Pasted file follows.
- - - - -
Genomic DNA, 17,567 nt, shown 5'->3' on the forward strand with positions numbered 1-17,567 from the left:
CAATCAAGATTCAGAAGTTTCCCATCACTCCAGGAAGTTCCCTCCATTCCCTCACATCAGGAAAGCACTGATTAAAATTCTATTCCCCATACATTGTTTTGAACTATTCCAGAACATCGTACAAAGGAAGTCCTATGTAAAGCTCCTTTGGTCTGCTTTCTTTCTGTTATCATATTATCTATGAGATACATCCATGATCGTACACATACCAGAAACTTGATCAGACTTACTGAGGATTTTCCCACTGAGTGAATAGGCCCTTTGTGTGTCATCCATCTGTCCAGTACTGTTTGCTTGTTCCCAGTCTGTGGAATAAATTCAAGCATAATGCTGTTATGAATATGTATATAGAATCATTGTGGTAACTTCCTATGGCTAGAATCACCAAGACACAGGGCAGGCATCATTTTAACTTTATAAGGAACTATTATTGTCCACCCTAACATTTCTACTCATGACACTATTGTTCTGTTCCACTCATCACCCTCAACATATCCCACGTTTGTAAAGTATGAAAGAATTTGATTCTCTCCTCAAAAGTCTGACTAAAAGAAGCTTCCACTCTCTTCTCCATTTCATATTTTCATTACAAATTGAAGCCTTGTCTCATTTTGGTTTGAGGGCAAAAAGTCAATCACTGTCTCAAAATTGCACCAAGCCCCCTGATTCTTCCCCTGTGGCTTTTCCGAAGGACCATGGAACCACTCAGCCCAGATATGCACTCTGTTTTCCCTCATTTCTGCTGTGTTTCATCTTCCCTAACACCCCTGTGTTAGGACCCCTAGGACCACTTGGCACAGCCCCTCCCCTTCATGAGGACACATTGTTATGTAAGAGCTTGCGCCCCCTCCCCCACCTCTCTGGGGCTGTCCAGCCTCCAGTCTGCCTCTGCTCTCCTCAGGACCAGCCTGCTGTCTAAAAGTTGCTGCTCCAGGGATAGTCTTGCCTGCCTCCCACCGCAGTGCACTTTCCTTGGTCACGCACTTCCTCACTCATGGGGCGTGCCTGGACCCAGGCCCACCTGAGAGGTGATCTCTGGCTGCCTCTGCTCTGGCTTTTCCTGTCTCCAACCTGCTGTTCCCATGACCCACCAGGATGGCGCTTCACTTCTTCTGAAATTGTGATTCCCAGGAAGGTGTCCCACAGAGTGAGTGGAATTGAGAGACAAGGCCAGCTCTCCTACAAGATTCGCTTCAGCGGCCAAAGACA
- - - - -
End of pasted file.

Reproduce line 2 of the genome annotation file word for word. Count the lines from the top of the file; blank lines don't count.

CAATCAAGATTCAGAAGTTTCCCATCACTCCAGGAAGTTCCCTCCATTCCCTCACATCAGGAAAGCACTGATTAAAATTCTATTCCCCATACATTGTTTTGAACTATTCCAGAACATCGTACAAAGGAAGTCCTATGTAAAGCTCCTTTGGTCTGCTTTCTTTCTGTTATCATATTATCTATGAGATACATCCATGATCGTACACATACCAGAAACTTGATCAGACTTACTGAGGATTTTCCCACTGAGTGAATAGGCCCTTTGTGTGTCATCCATCTGTCCAGTACTGTTTGCTTGTTCCCAGTCTGTGGAATAAATTCAAGCATAATGCTGTTATGAATATGTATATAGAATCATTGTGGTAACTTCCTATGGCTAGAATCACCAAGACACAGGGCAGGCATCATTTTAACTTTATAAGGAACTATTATTGTCCACCCTAACATTTCTACTCATGACACTATTGTTCTGTTCCACTCATCACCCTCAACATATCCCACGTTTGTAAAGTATGAAAGAATTTGATTCTCTCCTCAAAAGTCTGACTAAAAGAAGCTTCCACTCTCTTCTCCATTTCATATTTTCATTACAAATTGAAGCCTTGTCTCATTTTGGTTTGAGGGCAAAAAGTCAATCACTGTCTCAAAATTGCACCAAGCCCCCTGATTCTTCCCCTGTGGCTTTTCCGAAGGACCATGGAACCACTCAGCCCAGATATGCACTCTGTTTTCCCTCATTTCTGCTGTGTTTCATCTTCCCTAACACCCCTGTGTTAGGACCCCTAGGACCACTTGGCACAGCCCCTCCCCTTCATGAGGACACATTGTTATGTAAGAGCTTGCGCCCCCTCCCCCACCTCTCTGGGGCTGTCCAGCCTCCAGTCTGCCTCTGCTCTCCTCAGGACCAGCCTGCTGTCTAAAAGTTGCTGCTCCAGGGATAGTCTTGCCTGCCTCCCACCGCAGTGCACTTTCCTTGGTCACGCACTTCCTCACTCATGGGGCGTGCCTGGACCCAGGCCCACCTGAGAGGTGATCTCTGGCTGCCTCTGCTCTGGCTTTTCCTGTCTCCAACCTGCTGTTCCCATGACCCACCAGGATGGCGCTTCACTTCTTCTGAAATTGTGATTCCCAGGAAGGTGTCCCACAGAGTGAGTGGAATTGAGAGACAAGGCCAGCTCTCCTACAAGATTCGCTTCAGCGGCCAAAGACA